Korean Catholics not keen on their new president
Most Catholic hearts would have sunk when the news broke on December 19 that Juliana Park Geun-hye had won Korea's presidential election.
With just one or two exceptions, she holds views that diametrically oppose the Catholic community's, on burning issues such as the death penalty, construction of new nuclear plants, free trade agreements, the Four Rivers dam project and the Jeju naval base.
"It is a pity," Father Jang Dong-hun admitted to ucanews.com.
In October, as secretary of the bishops’ conference committee for justice and peace, Fr Jang sent a questionnaire on various social and political issues to the election's main candidates, to analyze whose opinions are closest to the Church’s teachings.
Only one of the contenders did not reply; it was Park.
However, her opinions can be summarized through various speeches and declarations. She is a keen supporter of keeping the death penalty and of free trade agreements. She believes the construction of a giant naval base on Jeju Island, a natural beauty spot, is essential.
On the highly controversial Four Rivers project she has remained silent, and she appears cautious on the notion of building more nuclear reactors.
But Father Jang fears that her regime will continue and even deepen the trend started by her predecessor.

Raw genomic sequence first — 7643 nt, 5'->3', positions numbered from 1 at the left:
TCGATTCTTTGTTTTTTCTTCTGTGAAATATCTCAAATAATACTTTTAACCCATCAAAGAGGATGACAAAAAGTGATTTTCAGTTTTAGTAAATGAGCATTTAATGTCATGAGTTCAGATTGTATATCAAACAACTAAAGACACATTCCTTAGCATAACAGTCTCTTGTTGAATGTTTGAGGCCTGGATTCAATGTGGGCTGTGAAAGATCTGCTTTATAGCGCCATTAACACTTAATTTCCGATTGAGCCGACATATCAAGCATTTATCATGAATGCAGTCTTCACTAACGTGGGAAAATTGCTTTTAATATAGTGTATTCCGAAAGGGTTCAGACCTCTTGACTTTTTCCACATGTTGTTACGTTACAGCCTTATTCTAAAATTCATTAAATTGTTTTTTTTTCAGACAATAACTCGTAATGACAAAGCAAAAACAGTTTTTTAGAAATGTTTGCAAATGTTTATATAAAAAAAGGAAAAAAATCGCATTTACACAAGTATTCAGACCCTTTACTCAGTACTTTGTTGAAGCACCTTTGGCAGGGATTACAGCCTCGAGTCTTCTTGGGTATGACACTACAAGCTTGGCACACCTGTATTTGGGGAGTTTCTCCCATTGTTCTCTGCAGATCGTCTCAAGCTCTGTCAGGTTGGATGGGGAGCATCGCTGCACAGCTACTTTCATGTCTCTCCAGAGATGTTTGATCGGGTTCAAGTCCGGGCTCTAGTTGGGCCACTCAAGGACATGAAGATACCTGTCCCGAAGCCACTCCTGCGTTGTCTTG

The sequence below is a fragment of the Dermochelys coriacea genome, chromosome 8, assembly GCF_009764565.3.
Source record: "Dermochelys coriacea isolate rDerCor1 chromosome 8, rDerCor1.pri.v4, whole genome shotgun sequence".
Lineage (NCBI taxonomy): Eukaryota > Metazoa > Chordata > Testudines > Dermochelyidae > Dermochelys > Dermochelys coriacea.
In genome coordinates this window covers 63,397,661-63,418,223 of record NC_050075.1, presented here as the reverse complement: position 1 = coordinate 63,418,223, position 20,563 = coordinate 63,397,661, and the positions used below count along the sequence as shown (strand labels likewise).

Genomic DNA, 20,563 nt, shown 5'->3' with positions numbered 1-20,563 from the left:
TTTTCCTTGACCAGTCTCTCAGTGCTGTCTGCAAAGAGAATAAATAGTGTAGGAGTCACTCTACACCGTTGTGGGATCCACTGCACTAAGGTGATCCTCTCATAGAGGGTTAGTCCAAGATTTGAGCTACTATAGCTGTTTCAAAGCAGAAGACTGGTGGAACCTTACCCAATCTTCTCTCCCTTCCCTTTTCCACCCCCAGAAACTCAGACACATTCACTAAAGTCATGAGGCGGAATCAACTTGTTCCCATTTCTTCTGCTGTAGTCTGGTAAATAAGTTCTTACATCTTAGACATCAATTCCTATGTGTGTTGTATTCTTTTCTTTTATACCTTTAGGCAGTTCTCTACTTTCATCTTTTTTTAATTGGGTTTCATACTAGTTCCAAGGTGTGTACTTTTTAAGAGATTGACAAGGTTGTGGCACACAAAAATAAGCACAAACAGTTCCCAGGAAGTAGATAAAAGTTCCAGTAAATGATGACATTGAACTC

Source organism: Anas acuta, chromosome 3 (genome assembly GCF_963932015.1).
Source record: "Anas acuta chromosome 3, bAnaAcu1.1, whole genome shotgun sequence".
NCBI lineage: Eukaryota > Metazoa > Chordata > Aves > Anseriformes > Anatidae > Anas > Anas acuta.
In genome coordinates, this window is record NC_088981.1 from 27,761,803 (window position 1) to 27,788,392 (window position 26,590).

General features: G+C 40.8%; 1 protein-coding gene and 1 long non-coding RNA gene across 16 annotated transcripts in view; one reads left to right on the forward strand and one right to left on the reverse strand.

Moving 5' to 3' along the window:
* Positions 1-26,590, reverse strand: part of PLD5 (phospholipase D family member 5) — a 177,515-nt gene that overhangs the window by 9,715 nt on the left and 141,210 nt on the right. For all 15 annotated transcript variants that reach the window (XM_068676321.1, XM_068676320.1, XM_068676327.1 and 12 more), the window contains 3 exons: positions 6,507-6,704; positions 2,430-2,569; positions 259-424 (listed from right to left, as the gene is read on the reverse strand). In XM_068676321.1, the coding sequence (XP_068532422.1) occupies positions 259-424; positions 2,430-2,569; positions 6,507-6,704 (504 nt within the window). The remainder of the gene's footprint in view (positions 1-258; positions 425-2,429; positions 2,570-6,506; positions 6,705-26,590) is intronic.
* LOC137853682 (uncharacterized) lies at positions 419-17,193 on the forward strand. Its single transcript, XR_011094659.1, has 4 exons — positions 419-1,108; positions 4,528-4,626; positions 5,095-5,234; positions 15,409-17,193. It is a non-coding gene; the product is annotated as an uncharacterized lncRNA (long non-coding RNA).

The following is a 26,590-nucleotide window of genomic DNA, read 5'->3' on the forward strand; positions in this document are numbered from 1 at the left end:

“For the past five years under President Lee Myong-bak, money became the prime factor in Korean society, while everything else went unheeded.”
Park, 61, is the daughter of the late president Park Chung-hee who ruled South Korea with an iron fist from 1961, when he led a military coup, until his assassination in 1979.
He pioneered the industrialization of Korea and is credited by many with leading the nation out of poverty to its present state of prosperity. But he was also a ferocious suppressor of human rights and democracy.
The Catholic Church largely opposed his dictatorship and several clergymen including the late Bishop Daniel Tji Hak-soon of Wonju were imprisoned.
Park Chung-hee professed no religion and seemed to dislike all forms of faith equally. His daughter was baptized as a Catholic while a student at the Jesuit-run Sogang University, but in more recent years she too has said she follows no religion.
Some Catholics are doing their best to put a positive spin on the election result. Fabiano Choi Hong-jun, president of the Catholic Lay Apostolate Council of Korea, said that as more than half of the voters supported Park, it could be good for national unity. In previous elections, the large number of main candidates split the vote and led to no strong majority.
He expressed the hope that "Park embraces her opponents and makes a society where people can trust and communicate with each other."
“As a Catholic leader, I hope she takes more interest in Catholic social teaching and makes society respect life and human rights."
Park has promised to give more attention to what she calls "the grassroots economy," especially women. But Elizabeth Choi Guem-ja, co-representative of the Korean Catholic Women’s Community for a New World, is skeptical. “Park is a woman but I’m not sure if she is a ‘prepared woman president' as she lacks feminist policies," she said.
Fr Jang seemed very clear on what the Church's stance should be towards the new incumbent. “Juliana Park was elected by the halo of the so called ‘myth of Park Chung-hee’ and the money worship that dominates Korea," he said.
"In this situation, our Church has a historical responsibility to change the current by carrying the torch of justice and common good.”
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